“We must destroy fast fashion”

Livia Firth is unwavering in her mission. “The vision has always been that we have to destroy fast fashion,” she says. “We won’t stop while fast fashion is around. “

The “destroy” throws me, momentarily. I realize that I’m used to famous people sweetening their message, spinning it and coating it with sugar to make it more palatable. Not so Firth, an avowed “professional agitator”.

She is unabashedly straightforward and not afraid to point fingers. She equates our collective shopping addiction to our sugar addiction; and says we’ve “been put to sleep by the powers that be,” with fast fashion, fast food and social media acting like pacifiers that ensure we never think of questioning the status quo. She believes the dystopian Hunger games is not too far removed from our current reality; and unequivocally insists that fast fashion can never be sustainable, despite the greenwashing efforts of its biggest players.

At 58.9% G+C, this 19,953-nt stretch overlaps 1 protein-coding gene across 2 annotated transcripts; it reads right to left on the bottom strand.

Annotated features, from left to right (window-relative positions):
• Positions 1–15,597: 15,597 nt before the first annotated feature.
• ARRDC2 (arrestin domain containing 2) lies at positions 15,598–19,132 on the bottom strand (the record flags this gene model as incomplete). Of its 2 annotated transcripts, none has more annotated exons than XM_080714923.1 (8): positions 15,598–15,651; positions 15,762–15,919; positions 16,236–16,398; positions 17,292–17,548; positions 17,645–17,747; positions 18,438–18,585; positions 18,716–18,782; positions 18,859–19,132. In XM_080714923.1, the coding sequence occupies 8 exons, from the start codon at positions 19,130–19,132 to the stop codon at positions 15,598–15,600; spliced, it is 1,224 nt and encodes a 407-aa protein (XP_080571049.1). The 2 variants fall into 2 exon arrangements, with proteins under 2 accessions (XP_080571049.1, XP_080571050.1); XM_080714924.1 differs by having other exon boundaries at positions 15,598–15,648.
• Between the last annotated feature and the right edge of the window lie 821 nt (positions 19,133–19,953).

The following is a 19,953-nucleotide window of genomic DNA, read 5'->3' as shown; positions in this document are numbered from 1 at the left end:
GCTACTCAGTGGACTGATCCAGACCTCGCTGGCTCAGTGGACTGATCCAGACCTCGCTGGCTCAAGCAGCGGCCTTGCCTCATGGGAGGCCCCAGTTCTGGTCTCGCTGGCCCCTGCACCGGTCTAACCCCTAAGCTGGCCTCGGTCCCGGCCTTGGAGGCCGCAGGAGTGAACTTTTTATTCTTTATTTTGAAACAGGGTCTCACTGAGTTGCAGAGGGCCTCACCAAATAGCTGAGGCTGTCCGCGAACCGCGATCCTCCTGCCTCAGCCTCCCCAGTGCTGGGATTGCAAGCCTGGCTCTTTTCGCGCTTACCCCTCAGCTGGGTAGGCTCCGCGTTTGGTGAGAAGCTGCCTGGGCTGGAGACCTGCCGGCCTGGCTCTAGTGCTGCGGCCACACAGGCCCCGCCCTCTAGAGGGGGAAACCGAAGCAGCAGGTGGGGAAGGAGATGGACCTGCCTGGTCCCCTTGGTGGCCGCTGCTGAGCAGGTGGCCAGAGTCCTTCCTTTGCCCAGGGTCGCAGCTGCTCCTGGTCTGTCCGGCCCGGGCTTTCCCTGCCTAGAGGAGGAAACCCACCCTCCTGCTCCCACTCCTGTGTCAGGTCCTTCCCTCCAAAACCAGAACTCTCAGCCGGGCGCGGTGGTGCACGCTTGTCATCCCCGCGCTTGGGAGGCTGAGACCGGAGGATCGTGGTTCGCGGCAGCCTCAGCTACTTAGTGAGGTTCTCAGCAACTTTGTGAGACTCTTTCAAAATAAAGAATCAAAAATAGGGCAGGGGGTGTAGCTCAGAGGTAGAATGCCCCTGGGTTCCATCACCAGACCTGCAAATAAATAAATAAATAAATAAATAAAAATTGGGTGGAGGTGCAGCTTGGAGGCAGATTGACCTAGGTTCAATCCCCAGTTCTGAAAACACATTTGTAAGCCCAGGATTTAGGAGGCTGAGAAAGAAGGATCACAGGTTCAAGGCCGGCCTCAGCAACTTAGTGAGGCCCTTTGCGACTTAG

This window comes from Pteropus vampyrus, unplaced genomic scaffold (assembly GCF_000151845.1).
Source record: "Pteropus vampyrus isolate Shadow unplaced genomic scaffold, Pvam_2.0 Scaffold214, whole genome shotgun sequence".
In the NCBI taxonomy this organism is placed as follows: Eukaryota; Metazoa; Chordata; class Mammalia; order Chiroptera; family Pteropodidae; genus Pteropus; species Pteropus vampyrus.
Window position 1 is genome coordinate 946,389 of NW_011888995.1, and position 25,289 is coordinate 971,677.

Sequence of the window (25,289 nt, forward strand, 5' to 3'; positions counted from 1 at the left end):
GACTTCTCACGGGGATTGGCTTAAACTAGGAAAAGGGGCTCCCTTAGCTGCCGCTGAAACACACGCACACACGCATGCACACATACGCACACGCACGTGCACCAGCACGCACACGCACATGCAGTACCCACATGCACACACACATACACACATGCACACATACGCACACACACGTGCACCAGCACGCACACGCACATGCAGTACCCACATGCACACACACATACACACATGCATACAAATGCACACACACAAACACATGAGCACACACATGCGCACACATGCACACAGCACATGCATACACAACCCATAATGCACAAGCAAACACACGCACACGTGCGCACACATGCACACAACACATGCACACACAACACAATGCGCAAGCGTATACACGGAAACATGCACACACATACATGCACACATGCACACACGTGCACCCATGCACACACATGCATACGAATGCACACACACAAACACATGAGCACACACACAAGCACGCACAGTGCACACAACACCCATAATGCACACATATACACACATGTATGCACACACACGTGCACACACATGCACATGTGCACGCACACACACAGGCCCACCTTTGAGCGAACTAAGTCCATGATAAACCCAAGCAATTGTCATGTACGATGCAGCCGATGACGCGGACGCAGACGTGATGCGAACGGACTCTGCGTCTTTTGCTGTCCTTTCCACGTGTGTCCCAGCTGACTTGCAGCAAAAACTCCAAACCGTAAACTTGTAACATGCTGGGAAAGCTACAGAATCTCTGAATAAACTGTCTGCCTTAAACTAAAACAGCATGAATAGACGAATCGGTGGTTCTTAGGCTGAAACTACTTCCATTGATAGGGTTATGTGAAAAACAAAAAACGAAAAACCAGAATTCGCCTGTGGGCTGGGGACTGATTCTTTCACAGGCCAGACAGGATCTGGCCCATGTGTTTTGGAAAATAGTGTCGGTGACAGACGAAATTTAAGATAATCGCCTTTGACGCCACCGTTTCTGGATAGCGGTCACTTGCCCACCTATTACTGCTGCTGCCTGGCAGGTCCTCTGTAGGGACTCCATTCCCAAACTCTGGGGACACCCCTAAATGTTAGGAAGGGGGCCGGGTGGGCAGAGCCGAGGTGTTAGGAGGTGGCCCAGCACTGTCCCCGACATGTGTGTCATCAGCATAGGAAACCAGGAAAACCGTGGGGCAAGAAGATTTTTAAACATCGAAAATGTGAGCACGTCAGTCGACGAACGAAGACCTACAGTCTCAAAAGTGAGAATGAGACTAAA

“I have always been an activist and an agitator, even at school,” she explains. “So I think part of it is the personality. If there was an injustice, I would always be the first to say that it is not fair.

Firth is the co-founder and creative director of Eco-Age, a consulting and creative agency specializing in sustainable business strategies. The company works with brands to help them reduce their impact on people and the planet, but is also involved in campaigns and advocacy work, and is committed to highlighting the destructive effects of fast fashion, through projects such as the Fashion landscapes documentary series.

Firth also brought conversations about sustainability to the upper echelons of the fashion world when she launched the Green Carpet Challenge in 2010 and began walking the red carpet, alongside her husband, actor Colin Firth. , wearing only sustainably produced dresses.